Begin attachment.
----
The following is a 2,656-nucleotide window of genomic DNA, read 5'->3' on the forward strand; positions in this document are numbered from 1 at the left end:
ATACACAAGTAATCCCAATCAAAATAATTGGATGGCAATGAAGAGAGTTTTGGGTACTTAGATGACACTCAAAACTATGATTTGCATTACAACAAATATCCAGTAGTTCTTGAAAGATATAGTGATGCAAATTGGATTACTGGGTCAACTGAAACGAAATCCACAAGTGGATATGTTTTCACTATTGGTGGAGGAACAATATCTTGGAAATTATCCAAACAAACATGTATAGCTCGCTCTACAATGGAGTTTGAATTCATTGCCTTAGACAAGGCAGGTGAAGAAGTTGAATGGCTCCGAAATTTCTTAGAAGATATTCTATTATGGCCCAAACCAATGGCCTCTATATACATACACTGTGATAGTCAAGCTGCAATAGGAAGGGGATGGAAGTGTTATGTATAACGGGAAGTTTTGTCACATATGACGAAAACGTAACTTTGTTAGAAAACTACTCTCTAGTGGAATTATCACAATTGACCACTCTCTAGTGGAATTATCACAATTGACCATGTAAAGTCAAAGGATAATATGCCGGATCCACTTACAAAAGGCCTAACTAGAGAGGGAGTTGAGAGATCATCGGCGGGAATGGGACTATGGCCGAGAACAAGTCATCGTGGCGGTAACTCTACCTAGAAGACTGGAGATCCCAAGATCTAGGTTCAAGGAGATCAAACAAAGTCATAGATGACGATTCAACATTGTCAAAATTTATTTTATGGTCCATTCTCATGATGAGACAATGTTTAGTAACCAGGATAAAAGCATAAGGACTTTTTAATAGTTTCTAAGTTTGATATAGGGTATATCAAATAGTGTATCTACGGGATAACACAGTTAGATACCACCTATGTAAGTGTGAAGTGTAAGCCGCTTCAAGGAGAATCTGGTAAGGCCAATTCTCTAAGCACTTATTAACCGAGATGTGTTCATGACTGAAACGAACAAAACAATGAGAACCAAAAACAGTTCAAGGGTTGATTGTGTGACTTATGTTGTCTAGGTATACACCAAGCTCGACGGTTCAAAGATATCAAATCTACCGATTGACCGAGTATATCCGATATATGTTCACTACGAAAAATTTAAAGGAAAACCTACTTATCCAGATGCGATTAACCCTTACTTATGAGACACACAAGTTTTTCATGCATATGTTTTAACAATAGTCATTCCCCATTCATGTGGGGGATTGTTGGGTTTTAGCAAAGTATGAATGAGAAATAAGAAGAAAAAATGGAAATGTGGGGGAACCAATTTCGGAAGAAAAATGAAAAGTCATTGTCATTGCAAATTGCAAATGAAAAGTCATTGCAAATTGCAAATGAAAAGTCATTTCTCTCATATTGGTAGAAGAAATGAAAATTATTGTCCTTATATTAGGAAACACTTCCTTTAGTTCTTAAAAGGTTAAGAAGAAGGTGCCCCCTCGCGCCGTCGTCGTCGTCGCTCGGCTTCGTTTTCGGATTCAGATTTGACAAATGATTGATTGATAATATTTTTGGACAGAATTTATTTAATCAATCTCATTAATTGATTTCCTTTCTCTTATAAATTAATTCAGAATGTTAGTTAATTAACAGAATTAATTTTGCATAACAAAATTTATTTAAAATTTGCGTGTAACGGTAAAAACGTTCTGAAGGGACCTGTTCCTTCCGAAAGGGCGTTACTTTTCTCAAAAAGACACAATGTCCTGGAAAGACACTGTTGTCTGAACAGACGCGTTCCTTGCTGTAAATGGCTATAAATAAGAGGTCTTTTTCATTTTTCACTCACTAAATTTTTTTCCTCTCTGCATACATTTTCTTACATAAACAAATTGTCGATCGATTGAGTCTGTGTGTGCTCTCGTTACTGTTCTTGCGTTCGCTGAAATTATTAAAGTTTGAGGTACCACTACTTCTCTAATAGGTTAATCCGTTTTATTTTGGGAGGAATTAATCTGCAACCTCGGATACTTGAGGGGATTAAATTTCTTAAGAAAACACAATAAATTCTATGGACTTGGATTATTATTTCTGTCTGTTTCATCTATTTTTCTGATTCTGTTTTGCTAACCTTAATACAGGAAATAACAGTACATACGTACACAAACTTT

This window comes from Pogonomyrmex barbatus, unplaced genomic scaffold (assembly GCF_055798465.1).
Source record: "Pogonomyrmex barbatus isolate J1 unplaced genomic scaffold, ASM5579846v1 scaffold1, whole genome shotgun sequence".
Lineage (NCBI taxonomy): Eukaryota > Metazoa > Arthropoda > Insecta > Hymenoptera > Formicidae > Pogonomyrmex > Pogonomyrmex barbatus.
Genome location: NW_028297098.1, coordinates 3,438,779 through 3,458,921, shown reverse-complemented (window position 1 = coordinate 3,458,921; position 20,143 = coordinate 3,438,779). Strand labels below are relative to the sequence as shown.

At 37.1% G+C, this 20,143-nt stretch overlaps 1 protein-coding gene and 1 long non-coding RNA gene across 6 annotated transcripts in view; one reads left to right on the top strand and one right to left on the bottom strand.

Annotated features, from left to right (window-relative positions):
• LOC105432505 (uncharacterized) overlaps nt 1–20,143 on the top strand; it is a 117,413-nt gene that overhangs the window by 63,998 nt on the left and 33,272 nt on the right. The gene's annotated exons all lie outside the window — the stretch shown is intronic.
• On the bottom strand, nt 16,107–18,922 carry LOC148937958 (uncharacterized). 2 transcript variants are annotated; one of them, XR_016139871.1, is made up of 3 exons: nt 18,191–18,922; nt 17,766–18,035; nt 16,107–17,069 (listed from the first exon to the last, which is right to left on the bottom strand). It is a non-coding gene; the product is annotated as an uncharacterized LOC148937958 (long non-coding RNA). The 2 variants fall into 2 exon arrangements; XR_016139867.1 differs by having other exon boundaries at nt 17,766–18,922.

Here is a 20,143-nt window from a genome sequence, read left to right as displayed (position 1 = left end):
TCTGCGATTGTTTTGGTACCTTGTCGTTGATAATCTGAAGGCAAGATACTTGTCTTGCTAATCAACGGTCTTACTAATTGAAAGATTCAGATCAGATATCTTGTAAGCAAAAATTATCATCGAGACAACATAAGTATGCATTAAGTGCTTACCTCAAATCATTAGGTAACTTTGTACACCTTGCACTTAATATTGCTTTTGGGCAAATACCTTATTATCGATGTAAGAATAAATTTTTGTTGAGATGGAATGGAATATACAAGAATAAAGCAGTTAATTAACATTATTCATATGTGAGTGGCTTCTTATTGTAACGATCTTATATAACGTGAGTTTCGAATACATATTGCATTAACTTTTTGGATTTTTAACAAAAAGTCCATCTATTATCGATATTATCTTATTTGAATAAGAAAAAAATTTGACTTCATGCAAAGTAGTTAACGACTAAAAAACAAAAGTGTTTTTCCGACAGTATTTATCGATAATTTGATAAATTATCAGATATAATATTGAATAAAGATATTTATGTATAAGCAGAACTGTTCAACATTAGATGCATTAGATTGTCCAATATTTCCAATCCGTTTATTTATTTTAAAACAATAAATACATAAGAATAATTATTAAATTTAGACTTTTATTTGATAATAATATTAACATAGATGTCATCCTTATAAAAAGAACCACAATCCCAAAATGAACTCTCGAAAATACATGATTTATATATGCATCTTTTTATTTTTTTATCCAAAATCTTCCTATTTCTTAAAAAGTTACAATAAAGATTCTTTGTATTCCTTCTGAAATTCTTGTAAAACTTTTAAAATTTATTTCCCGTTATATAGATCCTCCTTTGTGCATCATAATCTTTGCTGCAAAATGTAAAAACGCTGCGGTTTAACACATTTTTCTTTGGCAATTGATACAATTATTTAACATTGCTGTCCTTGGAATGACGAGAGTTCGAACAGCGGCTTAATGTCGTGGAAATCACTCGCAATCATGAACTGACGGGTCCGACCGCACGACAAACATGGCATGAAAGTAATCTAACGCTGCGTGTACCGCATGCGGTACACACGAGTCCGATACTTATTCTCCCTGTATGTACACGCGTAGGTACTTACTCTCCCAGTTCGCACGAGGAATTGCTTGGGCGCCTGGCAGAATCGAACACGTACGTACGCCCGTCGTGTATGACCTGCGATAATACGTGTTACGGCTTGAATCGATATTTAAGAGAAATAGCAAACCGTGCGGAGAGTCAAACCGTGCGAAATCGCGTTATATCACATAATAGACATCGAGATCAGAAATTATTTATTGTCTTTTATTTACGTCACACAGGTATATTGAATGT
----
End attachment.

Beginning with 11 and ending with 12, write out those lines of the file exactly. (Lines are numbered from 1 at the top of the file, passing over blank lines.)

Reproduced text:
Here is a 20,143-nt window from a genome sequence, read left to right as displayed (position 1 = left end):
TCTGCGATTGTTTTGGTACCTTGTCGTTGATAATCTGAAGGCAAGATACTTGTCTTGCTAATCAACGGTCTTACTAATTGAAAGATTCAGATCAGATATCTTGTAAGCAAAAATTATCATCGAGACAACATAAGTATGCATTAAGTGCTTACCTCAAATCATTAGGTAACTTTGTACACCTTGCACTTAATATTGCTTTTGGGCAAATACCTTATTATCGATGTAAGAATAAATTTTTGTTGAGATGGAATGGAATATACAAGAATAAAGCAGTTAATTAACATTATTCATATGTGAGTGGCTTCTTATTGTAACGATCTTATATAACGTGAGTTTCGAATACATATTGCATTAACTTTTTGGATTTTTAACAAAAAGTCCATCTATTATCGATATTATCTTATTTGAATAAGAAAAAAATTTGACTTCATGCAAAGTAGTTAACGACTAAAAAACAAAAGTGTTTTTCCGACAGTATTTATCGATAATTTGATAAATTATCAGATATAATATTGAATAAAGATATTTATGTATAAGCAGAACTGTTCAACATTAGATGCATTAGATTGTCCAATATTTCCAATCCGTTTATTTATTTTAAAACAATAAATACATAAGAATAATTATTAAATTTAGACTTTTATTTGATAATAATATTAACATAGATGTCATCCTTATAAAAAGAACCACAATCCCAAAATGAACTCTCGAAAATACATGATTTATATATGCATCTTTTTATTTTTTTATCCAAAATCTTCCTATTTCTTAAAAAGTTACAATAAAGATTCTTTGTATTCCTTCTGAAATTCTTGTAAAACTTTTAAAATTTATTTCCCGTTATATAGATCCTCCTTTGTGCATCATAATCTTTGCTGCAAAATGTAAAAACGCTGCGGTTTAACACATTTTTCTTTGGCAATTGATACAATTATTTAACATTGCTGTCCTTGGAATGACGAGAGTTCGAACAGCGGCTTAATGTCGTGGAAATCACTCGCAATCATGAACTGACGGGTCCGACCGCACGACAAACATGGCATGAAAGTAATCTAACGCTGCGTGTACCGCATGCGGTACACACGAGTCCGATACTTATTCTCCCTGTATGTACACGCGTAGGTACTTACTCTCCCAGTTCGCACGAGGAATTGCTTGGGCGCCTGGCAGAATCGAACACGTACGTACGCCCGTCGTGTATGACCTGCGATAATACGTGTTACGGCTTGAATCGATATTTAAGAGAAATAGCAAACCGTGCGGAGAGTCAAACCGTGCGAAATCGCGTTATATCACATAATAGACATCGAGATCAGAAATTATTTATTGTCTTTTATTTACGTCACACAGGTATATTGAATGT